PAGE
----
Employers are obligated to pay their employees for breaks of 20 minutes or less under the Fair Labor Standards Act, the U.S. Court of Appeals for the Third Circuit ruled in a precedential decision Friday.

The court affirmed a district judge’s ruling granting the secretary of the U.S. Department of Labor’s motion for partial summary judgment on its claims that Progressive Business Publications failed to pay a minimum wage.

According to Third Circuit Judge Theodore McKee’s opinion, Progressive’s hourly employees were only paid so long as they were logged into their computers. While the company had eliminated paid 15-minute breaks, it allowed its employees to log off of their computers at any time, which Progressive calls “flexible time.”

Progressive stopped paying employees after they were logged off for more than 90 seconds. Employees were required to log off to get coffee and use the bathroom. The company argued on appeal that the time spent logged off does not constitute “work” under the FLSA.

“The policy that Progressive refers to as ‘flexible time’ forces employees to choose between such basic necessities as going to the bathroom or getting paid unless the employee can sprint from computer to bathroom, relieve him or herself while there, and then sprint back to his or her computer in less than 90 seconds,” McKee said.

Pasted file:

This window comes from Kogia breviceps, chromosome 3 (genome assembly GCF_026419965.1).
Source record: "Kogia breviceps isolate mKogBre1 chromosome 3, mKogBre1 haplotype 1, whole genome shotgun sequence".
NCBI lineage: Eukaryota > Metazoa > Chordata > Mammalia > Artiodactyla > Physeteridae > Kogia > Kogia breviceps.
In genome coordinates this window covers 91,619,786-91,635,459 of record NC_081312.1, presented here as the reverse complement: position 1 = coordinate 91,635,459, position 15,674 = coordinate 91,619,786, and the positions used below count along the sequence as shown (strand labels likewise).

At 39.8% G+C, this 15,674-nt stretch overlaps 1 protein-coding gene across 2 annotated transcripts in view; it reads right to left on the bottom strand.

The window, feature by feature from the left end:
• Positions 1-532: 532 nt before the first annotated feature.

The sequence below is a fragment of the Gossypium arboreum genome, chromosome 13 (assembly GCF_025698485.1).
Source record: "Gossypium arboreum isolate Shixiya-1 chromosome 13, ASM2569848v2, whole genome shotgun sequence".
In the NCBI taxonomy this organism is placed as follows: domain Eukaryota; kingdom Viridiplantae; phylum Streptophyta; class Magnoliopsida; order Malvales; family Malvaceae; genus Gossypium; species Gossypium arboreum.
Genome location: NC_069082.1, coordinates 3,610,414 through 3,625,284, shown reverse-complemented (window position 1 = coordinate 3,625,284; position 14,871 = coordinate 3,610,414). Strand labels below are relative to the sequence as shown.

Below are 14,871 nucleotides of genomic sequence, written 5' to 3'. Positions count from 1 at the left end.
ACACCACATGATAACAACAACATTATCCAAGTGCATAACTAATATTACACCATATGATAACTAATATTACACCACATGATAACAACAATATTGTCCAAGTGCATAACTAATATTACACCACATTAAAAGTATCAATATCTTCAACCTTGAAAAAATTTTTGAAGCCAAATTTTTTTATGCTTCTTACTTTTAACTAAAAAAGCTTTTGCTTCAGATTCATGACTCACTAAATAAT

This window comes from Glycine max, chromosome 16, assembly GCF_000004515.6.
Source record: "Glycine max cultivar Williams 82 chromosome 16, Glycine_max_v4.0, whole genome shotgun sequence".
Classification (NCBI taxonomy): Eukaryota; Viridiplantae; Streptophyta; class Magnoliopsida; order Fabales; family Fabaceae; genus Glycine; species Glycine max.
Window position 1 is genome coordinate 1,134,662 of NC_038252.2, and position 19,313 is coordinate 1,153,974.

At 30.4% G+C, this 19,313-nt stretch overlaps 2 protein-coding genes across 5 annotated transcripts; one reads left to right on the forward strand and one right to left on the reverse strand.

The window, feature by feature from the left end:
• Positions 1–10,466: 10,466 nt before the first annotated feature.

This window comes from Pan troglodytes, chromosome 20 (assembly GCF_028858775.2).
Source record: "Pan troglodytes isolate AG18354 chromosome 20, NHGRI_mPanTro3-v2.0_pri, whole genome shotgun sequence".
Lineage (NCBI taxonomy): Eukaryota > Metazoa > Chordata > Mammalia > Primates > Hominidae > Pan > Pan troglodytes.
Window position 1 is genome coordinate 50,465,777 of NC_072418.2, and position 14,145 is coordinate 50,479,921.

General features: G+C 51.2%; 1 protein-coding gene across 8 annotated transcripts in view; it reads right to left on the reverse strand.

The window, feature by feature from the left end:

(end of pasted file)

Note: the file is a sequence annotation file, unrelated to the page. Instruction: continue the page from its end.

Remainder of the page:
He continued, “If the employee can somehow manage to do that, he or she will be paid for the intervening period. If the employee requires more than 90 seconds to get to the bathroom and back, the employee will not be paid for the period logged off of, and away from, the employee’s computer. That result is absolutely contrary to the FLSA.”

McKee said that employers don’t need to have a break policy in place, but the court refused to hold that the FLSA allowed employers to disguise one as something else.

Progressive further argued that if employees would be able to take advantage of a bright-line rule allowing them to be paid for short breaks, they could take as many as they please as long as they are under 20 minutes.

“We recognize this is a theoretical possibility … but not a realistic one,” McKee said.

Progressive is represented by Alfred W. Putnam Jr. of Drinker Biddle & Reath in Philadelphia, who said his client “believes it’s not right and will be considering the options available.”

Federal attorney Rachel Goldberg of the Department of Labor, Division of Fair Labor Standards represented the government. The DOL did not respond to a request seeking comment.

P.J. D’Annunzio can be contacted at 215-557-2315 or pdannunzio@alm.com. Follow him on Twitter @PJDannunzioTLI.